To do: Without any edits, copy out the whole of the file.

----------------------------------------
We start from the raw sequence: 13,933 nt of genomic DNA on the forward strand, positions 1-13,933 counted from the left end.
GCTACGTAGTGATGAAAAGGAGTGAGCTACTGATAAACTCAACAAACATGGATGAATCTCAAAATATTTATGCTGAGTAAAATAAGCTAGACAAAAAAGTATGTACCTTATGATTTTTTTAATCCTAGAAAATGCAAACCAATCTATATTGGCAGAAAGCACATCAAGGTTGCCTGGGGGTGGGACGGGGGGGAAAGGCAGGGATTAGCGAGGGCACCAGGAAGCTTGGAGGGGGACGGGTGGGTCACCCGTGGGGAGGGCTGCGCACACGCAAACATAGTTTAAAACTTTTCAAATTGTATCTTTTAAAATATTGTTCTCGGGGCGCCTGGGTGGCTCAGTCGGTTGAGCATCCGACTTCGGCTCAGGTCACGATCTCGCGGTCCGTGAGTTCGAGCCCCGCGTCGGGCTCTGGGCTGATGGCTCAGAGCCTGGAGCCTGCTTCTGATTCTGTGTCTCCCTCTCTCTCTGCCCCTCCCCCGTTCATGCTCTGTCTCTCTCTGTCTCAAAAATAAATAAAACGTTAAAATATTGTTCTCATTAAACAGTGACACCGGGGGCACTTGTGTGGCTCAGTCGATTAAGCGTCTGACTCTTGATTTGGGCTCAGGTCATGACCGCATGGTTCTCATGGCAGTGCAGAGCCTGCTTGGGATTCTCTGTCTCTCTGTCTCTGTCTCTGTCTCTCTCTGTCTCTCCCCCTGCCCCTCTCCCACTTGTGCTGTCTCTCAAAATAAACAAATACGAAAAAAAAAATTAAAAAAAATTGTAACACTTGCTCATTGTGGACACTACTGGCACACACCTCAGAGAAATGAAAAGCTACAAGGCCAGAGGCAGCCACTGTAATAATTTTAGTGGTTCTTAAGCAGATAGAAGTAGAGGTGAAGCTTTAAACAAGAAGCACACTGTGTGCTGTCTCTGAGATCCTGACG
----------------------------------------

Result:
We start from the raw sequence: 13,933 nt of genomic DNA on the forward strand, positions 1-13,933 counted from the left end.
GCTACGTAGTGATGAAAAGGAGTGAGCTACTGATAAACTCAACAAACATGGATGAATCTCAAAATATTTATGCTGAGTAAAATAAGCTAGACAAAAAAGTATGTACCTTATGATTTTTTTAATCCTAGAAAATGCAAACCAATCTATATTGGCAGAAAGCACATCAAGGTTGCCTGGGGGTGGGACGGGGGGGAAAGGCAGGGATTAGCGAGGGCACCAGGAAGCTTGGAGGGGGACGGGTGGGTCACCCGTGGGGAGGGCTGCGCACACGCAAACATAGTTTAAAACTTTTCAAATTGTATCTTTTAAAATATTGTTCTCGGGGCGCCTGGGTGGCTCAGTCGGTTGAGCATCCGACTTCGGCTCAGGTCACGATCTCGCGGTCCGTGAGTTCGAGCCCCGCGTCGGGCTCTGGGCTGATGGCTCAGAGCCTGGAGCCTGCTTCTGATTCTGTGTCTCCCTCTCTCTCTGCCCCTCCCCCGTTCATGCTCTGTCTCTCTCTGTCTCAAAAATAAATAAAACGTTAAAATATTGTTCTCATTAAACAGTGACACCGGGGGCACTTGTGTGGCTCAGTCGATTAAGCGTCTGACTCTTGATTTGGGCTCAGGTCATGACCGCATGGTTCTCATGGCAGTGCAGAGCCTGCTTGGGATTCTCTGTCTCTCTGTCTCTGTCTCTGTCTCTCTCTGTCTCTCCCCCTGCCCCTCTCCCACTTGTGCTGTCTCTCAAAATAAACAAATACGAAAAAAAAAATTAAAAAAAATTGTAACACTTGCTCATTGTGGACACTACTGGCACACACCTCAGAGAAATGAAAAGCTACAAGGCCAGAGGCAGCCACTGTAATAATTTTAGTGGTTCTTAAGCAGATAGAAGTAGAGGTGAAGCTTTAAACAAGAAGCACACTGTGTGCTGTCTCTGAGATCCTGACG